References

1) Amsterdam, Ezra. “Enhanced External Counterpulsation: Chronicle of a New Approach to the Theory of Angina Pectoris.” CARDIOVASCULAR REVIEWS AND REPORTS. 1997;15-19.

2) Lawson, William et al. “Enhanced External Counterpulsation: U. S. Clinical Research.” CARDIOVASCULAR REVIEWS AND REPORTS. 1997;18:18-22.

3) Werner, Dierk et al. “Pneumatic Exernal Counterpulsation: A New Noninvasive Method to Improve Organ Perfusion.” AMERICAN JOURNAL OF CARDIOLOGY. 1999; October 15, 84: 950-952.

4) Wu, Hu Jian. “Probe to the Indications, Contraindications, Course and Therapeutic Effects of ECP-Treatment.” CHINESE EXTERNAL COUNTERPULSATION JOURNAL. 1993;5:1-8. (Translated by Z. Huang, M.D., Los Angeles, August, 1995.

5) Xu, Yu-yun and Zhen-sheng Zheng. “External Counterpulsation”, CHINESE MEDICAL JOURNAL. 1990;103(9):768-771.

6) Zheng, Zhen-sheng et al. “Sequential External Counterpulsation (SECP) in China.” TRANS AM SOC ARTIF INTERN ORGANS. 1983;29:699-603.

7) Effects of External Counter Pulsation on the Event Related Potential P300 of Patients With Vascular Dementia.” CHINESE JOURNAL OF CLINICAL REHABILITATION. 2003;7(7):1-5.

8) Ruiliand, W G. Et al. “Change Of Regional Cerebral Blood Flow (r-CBF) With Treatment Of External Counter Pulsation.” BRAIN AND NEUROLOGICAL DISEASES. 2001;9(5):1-5.

9) Werner, D. et al. “Changes of Cerebral Blood Flow Velocities During Enhanced External Counterpulsation.” ACTA NEUROLOGICA SCANDINAVIA. 2003;107:405-411.

10) Applebaum, Robert et al. “Sequential External Counterpulsation Increases Cerebral and Renal Blood Flow.” AMERICAN HEART JOURNAL. 1997;133:611-5.

11) Langou, Rene et al. “The Sequential External Counterpulsator: A Circulatory Assist Device.” YALE JOURNAL OF BIOLOGY AND MEDICINE. 1977;50:59-65.

12) Lawson, William. “Efficacy of Enhanced External Counterpulsation in the Treatment of Angina Pectoris.” AMERICAN JOURNAL OF CARDIOLOGY. 1992;70:859-862.

13) Soroff, Harry et al. “Historical Review of the Development of Enhanced External Counterpulsation Technology and its Physiologic Rationale.” CARDIOVASCULAR REVIEWS AND REPORTS. 1997;November:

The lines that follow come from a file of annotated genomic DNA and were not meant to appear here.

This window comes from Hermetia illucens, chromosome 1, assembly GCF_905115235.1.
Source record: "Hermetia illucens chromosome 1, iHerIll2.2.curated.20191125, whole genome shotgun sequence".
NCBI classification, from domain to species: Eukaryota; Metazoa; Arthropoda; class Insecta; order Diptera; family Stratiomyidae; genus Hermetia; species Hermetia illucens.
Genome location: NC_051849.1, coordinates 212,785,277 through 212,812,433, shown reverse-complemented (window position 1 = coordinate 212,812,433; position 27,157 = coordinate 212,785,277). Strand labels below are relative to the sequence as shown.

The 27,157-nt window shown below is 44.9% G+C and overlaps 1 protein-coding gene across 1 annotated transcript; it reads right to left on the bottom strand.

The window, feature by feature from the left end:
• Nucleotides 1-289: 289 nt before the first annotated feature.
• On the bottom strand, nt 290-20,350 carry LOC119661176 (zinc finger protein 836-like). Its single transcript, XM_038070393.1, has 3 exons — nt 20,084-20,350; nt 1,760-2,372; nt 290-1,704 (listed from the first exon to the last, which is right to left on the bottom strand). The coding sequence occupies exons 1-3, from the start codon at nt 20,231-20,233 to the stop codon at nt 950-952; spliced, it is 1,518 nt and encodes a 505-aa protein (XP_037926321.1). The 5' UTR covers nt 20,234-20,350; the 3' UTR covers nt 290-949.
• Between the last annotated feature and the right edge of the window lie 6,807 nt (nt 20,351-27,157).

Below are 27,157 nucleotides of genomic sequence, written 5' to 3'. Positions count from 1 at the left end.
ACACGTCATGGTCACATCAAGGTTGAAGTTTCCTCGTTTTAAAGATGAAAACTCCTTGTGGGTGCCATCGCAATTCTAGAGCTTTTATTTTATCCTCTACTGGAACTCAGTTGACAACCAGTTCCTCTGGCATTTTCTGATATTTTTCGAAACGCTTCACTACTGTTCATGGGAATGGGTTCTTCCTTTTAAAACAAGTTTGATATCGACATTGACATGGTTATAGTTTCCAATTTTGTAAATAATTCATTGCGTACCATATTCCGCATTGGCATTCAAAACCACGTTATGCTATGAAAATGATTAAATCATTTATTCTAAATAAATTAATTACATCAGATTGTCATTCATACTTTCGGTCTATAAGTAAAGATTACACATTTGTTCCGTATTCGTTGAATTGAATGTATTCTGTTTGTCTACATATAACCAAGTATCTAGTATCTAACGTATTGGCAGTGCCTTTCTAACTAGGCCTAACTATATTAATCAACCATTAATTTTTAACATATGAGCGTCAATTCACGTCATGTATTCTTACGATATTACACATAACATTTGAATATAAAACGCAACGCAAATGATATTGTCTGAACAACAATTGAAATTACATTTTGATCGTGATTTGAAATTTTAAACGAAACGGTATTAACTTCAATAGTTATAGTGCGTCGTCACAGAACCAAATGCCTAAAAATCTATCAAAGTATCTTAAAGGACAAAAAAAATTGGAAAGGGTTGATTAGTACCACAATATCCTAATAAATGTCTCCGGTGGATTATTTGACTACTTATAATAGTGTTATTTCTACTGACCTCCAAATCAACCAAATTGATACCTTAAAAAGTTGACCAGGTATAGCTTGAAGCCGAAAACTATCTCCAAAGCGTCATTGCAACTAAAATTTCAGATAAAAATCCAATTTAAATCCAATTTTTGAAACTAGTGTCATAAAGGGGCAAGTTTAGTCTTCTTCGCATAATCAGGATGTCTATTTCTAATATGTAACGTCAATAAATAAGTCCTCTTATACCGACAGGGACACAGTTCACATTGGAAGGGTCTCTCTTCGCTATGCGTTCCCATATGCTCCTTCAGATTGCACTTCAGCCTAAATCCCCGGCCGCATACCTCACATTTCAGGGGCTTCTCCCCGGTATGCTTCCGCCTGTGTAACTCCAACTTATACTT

14) Scheidt, Stephen et al. “Mechanical Circulatory Assistance with the Intraaortic Balloon Pump and Other Counterpulsation Devices.” PROGRESS IN CARDIOVASCULAR DISEASES. 1982; 25(1):

15) Lawson, William et al. “Improved Exercise Tolerance Following Enhanced External Counterpulsation: Cardiac or Peripheral Effect?” CARDIOLOGY. 1996;87:271-275.

16) Lawson, William. “Three Year Sustained Benefit from Enhanced External Counterpulsation in Chronic Angina Pectoris.” AMERICAN JOURNAL OF CARDIOLOGY. 1995;75:840-841.

17) Lawson, William et al. “Can Angiographic Findings Predict Which Coronary patients Will Benefit from Enhanced External Counterpulsation?” AMERICAN JOURNAL OF CARDIOLOGY. 1996;77:1107-1109.

18) Arora, Rohit et al. “The Multicenter Study of Enhanced External Counterpulsation (MUST-EECP): Effect of EECP on Exercise-Induced Myocardial Ischemia and Anginal Episodes.” JOURNAL OF THE AMERICAN COLLEGE OF CARDIOLOGY. 1999;33(7):1833-1840.

19) Amsterdam, Ezra. “Clinical Assessment of External Pressure Circulatory Assistance in Acute Myocardial Infarction.” AMERICAN JOURNAL OF CARDIOLOGY. 1980;45:349-356.

20) Ruiz, U. et al. “Assisted Circulation by External Pressure Variation.” JOURNAL OF CARDIOVASCULAR SURGERY. 1969;10:187-197.

21) Fricchione, Gregory et al. “Psychosocial Aspects of Enhanced External Counterpulsation.” CARDIOVASCULAR REVIEWS AND REPORTS.

1997;18:37-41.

22) Soroff, Harry et al. “External Counterpulsation – Management of Cardiac Shock After Myocardial Infarction.” JAMA. 1974;229:1441-1450.

23) Soran, Ozlem et al. “Enhanced External Counterpulsation in the Management of Patients with Cardiovascular Disease.” CLINICAL CARDIOLOGY. 1999;22:173-178.

24) Watson, John et al. “Similaries in Coronary Flow Between External Counterpulation and Intra-aortic Balloon Pumping.” AMERICAN JOURNAL OF PHYSIOLOGY. 1976; 230(16):1616-1621.

25) Strobeck, John et al. “The Emerging Role of Enhanced External Counterpulsation in Cardiovascular Disease Management.” CARDIOVASCULAR REVIEWS AND REPORTS. 1997; 18:6-11.

26) Tartaglia, Joseph. “Case Studies: Enhanced External Counterpulsation.” CARDIOVASCULAR REVIEWS AND REPORTS. 197;18:12-17.

27) Conti, R. “EECP-Enhanced External Counterpulsation.” JOURNAL OF THE AMERICAN COLLEGE OF CARDIOLOGY. 1999; 33(7):1841-42.

28) Suresh, K. et al. “Maximizing the Hemodynamic Benefit of Enhanced External Counterpulsation.” CLINICAL CARDIOLOGY. 1998;21:649-653.

29) Wright, Philip. “External Counterpulsation for Cardiogenic Shock Following Cardiopulmonary Bypass Surgery.” AMERICAN HEART JOURNAL. 1975;90(2):231-235.